Use the shell command “find”
#sudo find /.* -size +500M -print
will print all hidden files directories, where the huge system files are located. Or just / and /.* The sudo is needed to traverse the system directories. The “print” or “-print0” is historical. I don`t think it is needed but in old Unix it went “silent”.
+500m is for “+” for bigger than, 500 and “m” for MB.
See “man find”.
But this solves a couple of the questions above.
cd to the level you want, or cd / (This Mac)
du -ka | sort -n
disk usage all in kb sorted numerically
(on AZERTY terminals, the PIPE symbol is ALT-SHIFT-L)
Have a coffee because it takes a while.
This will show you large files AND folders with lots of files.
This can be speeded up by putting grep in the middle which only passes large things to the sort, using the size at the beginning of the line.
Article was spot on. It got mentioned, but its worth re-mentioning, make sure to command+F in Finder> select sorting option in first pop up box(select “other” if preferred option is not available)
how is this done ins Sierra
So I did the steps and nothing came up even though I know there are things on my system that are more than 100 mb, can someone help me out
Make sure you search the entire Macintosh HD drive by selecting “This Mac” at the top, then using the three search parameters as described in this article: https://osxdaily.com/2012/04/17/find-large-files-in-mac-os-x-search/
Following the instructions is sufficient to narrow down large file sizes, it should be sufficient and works as described.
This is a nice search function, but it doesn’t show large folders, e.g. my 10 GB Microsoft User folder for Outlook. How can i find these large folders?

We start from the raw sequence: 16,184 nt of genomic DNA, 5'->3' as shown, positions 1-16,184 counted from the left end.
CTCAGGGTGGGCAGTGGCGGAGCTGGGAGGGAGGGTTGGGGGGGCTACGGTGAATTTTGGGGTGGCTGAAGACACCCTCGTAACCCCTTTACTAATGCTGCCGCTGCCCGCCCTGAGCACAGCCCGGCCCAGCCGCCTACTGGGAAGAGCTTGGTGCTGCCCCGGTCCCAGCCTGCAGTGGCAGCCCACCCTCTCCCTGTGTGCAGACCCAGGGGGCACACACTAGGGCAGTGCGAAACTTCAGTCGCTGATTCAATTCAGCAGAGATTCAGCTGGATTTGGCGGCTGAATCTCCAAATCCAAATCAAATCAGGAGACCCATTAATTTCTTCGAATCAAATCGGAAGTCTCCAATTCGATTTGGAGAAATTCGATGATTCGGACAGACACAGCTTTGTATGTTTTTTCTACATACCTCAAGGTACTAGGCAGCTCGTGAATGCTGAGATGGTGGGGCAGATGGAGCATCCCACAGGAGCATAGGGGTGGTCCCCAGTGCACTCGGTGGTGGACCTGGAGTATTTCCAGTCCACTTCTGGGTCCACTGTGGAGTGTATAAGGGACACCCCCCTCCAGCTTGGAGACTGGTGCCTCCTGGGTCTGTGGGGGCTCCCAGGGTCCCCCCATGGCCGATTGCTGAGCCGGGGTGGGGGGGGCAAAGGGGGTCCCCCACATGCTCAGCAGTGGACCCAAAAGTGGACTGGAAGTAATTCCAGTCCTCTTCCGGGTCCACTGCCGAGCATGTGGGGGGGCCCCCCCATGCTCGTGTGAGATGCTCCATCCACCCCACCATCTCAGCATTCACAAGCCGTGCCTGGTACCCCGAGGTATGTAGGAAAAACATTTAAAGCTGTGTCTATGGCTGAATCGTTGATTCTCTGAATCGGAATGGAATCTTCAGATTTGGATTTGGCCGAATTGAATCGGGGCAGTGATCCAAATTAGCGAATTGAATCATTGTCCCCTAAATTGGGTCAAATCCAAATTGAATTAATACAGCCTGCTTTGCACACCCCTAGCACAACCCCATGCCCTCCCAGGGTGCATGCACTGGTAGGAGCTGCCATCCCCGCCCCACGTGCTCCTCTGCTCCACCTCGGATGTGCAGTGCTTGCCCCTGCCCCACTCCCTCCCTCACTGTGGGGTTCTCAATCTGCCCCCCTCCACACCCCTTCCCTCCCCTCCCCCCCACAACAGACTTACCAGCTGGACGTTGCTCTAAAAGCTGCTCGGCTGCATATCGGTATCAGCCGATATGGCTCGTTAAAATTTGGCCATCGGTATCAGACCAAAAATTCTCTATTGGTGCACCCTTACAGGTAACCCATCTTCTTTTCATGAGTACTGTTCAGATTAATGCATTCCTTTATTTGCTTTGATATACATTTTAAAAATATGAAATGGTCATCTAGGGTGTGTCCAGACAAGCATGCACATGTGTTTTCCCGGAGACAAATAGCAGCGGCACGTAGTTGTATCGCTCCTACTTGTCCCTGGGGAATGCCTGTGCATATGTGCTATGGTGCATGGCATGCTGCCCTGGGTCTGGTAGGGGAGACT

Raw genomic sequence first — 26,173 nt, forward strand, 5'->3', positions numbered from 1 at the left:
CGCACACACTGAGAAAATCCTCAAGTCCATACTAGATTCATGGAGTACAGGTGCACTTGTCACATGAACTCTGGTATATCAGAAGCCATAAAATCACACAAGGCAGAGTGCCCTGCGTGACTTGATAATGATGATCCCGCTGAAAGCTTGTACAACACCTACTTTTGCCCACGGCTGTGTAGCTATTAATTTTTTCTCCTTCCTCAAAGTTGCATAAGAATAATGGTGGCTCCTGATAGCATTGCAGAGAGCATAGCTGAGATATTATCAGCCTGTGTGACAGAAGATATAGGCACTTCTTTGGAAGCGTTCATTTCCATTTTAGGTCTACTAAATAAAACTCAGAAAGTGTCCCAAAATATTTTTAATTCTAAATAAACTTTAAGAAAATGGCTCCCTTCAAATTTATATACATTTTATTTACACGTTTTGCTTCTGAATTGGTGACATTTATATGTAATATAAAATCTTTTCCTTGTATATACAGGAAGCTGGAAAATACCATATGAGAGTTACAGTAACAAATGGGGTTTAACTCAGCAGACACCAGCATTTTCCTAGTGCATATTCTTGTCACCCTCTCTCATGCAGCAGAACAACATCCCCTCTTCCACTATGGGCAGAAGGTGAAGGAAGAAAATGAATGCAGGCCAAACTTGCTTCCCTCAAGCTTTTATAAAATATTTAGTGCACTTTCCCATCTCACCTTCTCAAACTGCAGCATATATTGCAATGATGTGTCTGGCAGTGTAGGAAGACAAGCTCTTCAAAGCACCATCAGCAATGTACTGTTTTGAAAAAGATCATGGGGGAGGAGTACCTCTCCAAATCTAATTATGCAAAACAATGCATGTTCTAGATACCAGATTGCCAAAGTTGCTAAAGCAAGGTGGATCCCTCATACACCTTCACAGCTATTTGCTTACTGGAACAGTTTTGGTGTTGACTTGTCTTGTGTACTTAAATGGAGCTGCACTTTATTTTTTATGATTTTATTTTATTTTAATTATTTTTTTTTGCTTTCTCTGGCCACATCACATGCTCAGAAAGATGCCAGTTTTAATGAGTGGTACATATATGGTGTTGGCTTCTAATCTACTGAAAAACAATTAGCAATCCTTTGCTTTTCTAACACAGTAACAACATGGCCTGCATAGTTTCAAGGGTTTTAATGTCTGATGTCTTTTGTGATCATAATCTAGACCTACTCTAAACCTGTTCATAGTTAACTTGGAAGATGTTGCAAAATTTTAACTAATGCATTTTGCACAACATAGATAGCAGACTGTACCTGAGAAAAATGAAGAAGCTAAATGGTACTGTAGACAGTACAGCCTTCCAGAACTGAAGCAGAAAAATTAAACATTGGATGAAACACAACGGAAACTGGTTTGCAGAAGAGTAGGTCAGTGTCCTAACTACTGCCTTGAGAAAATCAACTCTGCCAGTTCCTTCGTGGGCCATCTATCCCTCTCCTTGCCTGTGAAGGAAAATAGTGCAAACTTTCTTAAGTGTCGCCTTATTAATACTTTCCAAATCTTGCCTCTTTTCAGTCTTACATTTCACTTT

That’s the best tip so far on how to find those files. Search inside HDs are the worst part of a computer.
With Snow Leopard, the option to view the Size column is greyed out and can’t be activated.
Hey, THANKS!!! I wanted to very quickly open space on my SSD, without fiddling around with 3rd party programs. Turned out some music FLACS were taking up HUGE space, way more than I thought, and their download images as well. Killed out 9 GB and counting as I type, you are my hero!
Thanks for the useful tip. I had files that I thought I’d thrown away a long time ago.
There is a great visualizing app for this issue – Disk Inspector.
[…] files in an obscure folder and you can no longer locate them on your own, don’t forget that you can perform file size specific searches with Spotlight in the OS X Finder to quickly track down any large item in the file system. […]
Best part about this search function is that it doesn’t actually search all of the files on your computer. Strong logic. (No offense to the editor)
James, how do you use size as a sort item, w/o Lion? Thanks, J
Nice sharing, I am going to throw my mac away, waiting for WIN8, amzing sys
Thaks for the tip.
Anybody knows how to filter files by kind, to show ony mpgs or xmls like in Win7?
you search by file type ie; .mpg or .jpg to search for all jpeg images you would just type this in the search box: .jpg
Good trick…and you know what…i have Google Chrome that is almost 1.5GB…how can be possible??
Depending on what you may have installed as an add-on for Google Chrome, your Google Chrome’s file size will either change drastically, or have a minor change. If you have Google Drive installed, that may also affect your Google Chrome’s file size.
Great tip, but it’s made much more useful if you use Size as a sort item too so you can find the biggest items on top of the list.
Keep em comin!
On Lion you can add columns on finder. Add Size column before or after the search and tap/click on the column name to order by the column.